But most of all, he gets me. Devon understands my burning desire to get the hell out of Sevenmile, North Carolina, which is a seemingly impossible prospect, given my mama's stalwart belief that her flock should settle within a couple of hundred feet of her back door. But Devon's willing to help me try to figure it out.
He jumps into the middle of the trail, tall stickweed shuddering as his guitar hits the leafy branches, and puts his hands on my shoulders. “This is it, Amber Plain and Small, our last night of reckless endangerment.”
I hate the nickname. Devon says he's doing me a favor to distinguish me from the other two Ambers in our grade. The two we lovingly refer to as Cheerleader Amber and Amber-o-zia.
Devon ignores my look. “We are going to make the most of this bonfire night with the through-hikers, a final salute to the bad girl that lurks inside of you. Or maybe, might you find . . .” He mock gasps. “Love?”
A part of me bristles as he says it. I mean, yes, he's right. I guess on some level love
what I'm looking for. Not necessarily the love of someone, but of
. The something that will help me rise above, make me special, make me feel like somebody. Like singing at a music festival or auditioning for one of those television music shows. What would it be like to go somewhere, to do something big? Hell, just to have the guts to sing in front of people besides Devon, my family, and my church. But I can't tell him. He'd tease the hell out of me.
Devon hits a chord and starts singing, “You're beautiful. . . .”
I roll my eyes and turn as he serenades me. We're walking in the middle of an overgrown logging road back behind Pastor Early's farm. The road takes us to the Appalachian Trail and then to the hiker barn. Our destination. The place where I've entertained myself all summer long with interesting boys who don't know my family's reputation.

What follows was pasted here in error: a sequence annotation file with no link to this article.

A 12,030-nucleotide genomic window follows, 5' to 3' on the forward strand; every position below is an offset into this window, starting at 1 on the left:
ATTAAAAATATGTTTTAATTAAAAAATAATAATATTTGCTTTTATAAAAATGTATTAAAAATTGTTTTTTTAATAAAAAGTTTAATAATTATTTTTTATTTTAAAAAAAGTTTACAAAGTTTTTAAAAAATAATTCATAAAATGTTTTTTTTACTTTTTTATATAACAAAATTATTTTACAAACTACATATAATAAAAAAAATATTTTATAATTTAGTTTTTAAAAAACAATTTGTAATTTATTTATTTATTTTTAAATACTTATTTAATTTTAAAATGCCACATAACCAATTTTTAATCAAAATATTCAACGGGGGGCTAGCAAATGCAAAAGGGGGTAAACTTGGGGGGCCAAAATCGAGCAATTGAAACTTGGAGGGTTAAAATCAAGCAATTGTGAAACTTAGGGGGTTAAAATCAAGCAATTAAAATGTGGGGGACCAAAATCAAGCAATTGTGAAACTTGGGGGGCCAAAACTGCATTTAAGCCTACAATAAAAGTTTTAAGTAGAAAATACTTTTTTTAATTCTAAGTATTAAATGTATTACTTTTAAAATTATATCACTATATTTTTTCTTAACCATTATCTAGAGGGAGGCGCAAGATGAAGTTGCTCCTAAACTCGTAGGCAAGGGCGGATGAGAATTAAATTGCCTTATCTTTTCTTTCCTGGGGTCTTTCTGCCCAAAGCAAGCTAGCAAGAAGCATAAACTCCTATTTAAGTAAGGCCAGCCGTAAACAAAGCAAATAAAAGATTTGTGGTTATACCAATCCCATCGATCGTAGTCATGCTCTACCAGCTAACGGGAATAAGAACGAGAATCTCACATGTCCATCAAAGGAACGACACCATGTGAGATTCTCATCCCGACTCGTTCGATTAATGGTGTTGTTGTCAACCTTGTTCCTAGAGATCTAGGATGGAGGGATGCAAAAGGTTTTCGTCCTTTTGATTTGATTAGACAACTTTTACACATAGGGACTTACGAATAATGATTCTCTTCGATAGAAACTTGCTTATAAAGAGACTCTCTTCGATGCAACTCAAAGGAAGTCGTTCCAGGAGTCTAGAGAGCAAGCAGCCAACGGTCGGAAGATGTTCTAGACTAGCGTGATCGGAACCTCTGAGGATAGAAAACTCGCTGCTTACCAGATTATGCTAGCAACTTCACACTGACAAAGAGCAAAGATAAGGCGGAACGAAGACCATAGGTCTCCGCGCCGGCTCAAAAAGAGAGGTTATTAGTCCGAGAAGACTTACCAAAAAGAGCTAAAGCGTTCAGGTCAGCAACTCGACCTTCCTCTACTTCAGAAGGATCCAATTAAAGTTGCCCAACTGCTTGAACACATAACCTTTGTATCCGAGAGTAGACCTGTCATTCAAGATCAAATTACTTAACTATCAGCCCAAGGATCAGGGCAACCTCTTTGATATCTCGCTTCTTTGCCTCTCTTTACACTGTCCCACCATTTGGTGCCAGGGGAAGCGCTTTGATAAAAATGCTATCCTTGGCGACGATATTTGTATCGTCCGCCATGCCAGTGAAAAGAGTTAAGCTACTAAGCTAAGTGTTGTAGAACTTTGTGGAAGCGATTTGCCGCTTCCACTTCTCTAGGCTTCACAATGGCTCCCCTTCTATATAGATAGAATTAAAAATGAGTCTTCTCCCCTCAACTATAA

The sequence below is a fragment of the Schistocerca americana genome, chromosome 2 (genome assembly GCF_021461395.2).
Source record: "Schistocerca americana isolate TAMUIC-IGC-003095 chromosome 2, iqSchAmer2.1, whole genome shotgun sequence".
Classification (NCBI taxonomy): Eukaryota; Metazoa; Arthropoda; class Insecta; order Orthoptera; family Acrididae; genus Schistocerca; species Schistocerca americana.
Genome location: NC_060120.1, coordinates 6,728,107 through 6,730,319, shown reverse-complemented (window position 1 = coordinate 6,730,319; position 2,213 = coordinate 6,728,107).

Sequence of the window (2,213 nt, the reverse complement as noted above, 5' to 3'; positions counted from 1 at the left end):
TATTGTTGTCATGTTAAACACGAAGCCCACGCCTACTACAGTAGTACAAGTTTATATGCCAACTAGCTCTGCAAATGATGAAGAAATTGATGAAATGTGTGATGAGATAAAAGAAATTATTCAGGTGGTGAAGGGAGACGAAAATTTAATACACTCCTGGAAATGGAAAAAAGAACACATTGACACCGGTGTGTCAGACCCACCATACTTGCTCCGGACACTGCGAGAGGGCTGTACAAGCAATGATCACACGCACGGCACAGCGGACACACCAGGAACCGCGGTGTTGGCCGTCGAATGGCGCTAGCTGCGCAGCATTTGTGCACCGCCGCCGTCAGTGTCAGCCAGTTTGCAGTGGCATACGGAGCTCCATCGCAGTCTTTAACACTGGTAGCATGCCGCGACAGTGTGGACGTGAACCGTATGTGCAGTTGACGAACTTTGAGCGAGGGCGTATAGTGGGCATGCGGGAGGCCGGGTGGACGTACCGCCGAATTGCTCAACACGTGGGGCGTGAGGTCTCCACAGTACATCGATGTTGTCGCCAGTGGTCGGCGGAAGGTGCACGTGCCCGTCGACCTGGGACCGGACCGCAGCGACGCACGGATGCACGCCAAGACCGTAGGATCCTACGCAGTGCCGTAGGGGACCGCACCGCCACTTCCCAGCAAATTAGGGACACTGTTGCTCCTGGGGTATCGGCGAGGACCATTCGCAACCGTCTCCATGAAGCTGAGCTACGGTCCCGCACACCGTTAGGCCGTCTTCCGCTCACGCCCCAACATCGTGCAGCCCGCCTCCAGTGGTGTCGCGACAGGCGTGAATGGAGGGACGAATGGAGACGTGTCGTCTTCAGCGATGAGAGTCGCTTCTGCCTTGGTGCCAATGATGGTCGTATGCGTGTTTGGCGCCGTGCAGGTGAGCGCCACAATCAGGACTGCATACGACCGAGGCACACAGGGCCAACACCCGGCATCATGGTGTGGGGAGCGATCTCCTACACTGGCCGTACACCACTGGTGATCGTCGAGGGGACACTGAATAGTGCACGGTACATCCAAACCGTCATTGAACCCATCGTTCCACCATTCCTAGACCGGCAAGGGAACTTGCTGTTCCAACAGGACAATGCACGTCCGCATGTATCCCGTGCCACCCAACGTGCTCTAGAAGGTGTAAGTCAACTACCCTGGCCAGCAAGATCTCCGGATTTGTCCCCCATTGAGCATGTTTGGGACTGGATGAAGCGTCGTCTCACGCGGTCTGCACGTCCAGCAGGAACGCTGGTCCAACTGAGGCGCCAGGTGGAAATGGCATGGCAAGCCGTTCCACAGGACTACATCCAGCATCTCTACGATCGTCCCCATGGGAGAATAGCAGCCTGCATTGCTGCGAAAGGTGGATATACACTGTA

I've met hikers from as far away as Europe and as close as Johnson City, Tennessee. I'm marking the towns on the map in my bedroom. I know on a certain level that meeting all these people doesn't really count as having been to the places they come from, but it's the closest I've ever gotten. I heard about a jazz festival in New Orleans. A
bluegrass festival in Telluride. I even heard from a Tennessee boy about a big festival outside of Wilkesboro where you can camp and play music all weekend long.
This summer has been different that way. The magic of the hiker barn lets me fly as far as I want in my imagination.
Whitney is the one who showed the barn to me first.
She'd taken me there the spring of her junior year, my last year of middle school, before she started dating Sammy. I'd noticed the carvings right away. On every board were names and dates and places. They said things like “Wooly Bear, passing through, June 2002” and “Mark and Joni, honeymoon hikers, Boston to Maine to Georgia, 1997.” I'd pored over those carvings, imagining what it would be like to be the kind of person who could pick up and walk away from home like that.
“Through-hikers, from all over the place,” Whitney had said. At the question on my face, she'd explained, “The Appalachian Trail is just up that path. There's a sign pointing the hikers to this barn. The property owners let them use this place as an overnight shelter.”
I remember thinking my sister was wiser than Jesus. Like she'd opened my eyes and the door to the rest of the world was right here, practically in my own backyard.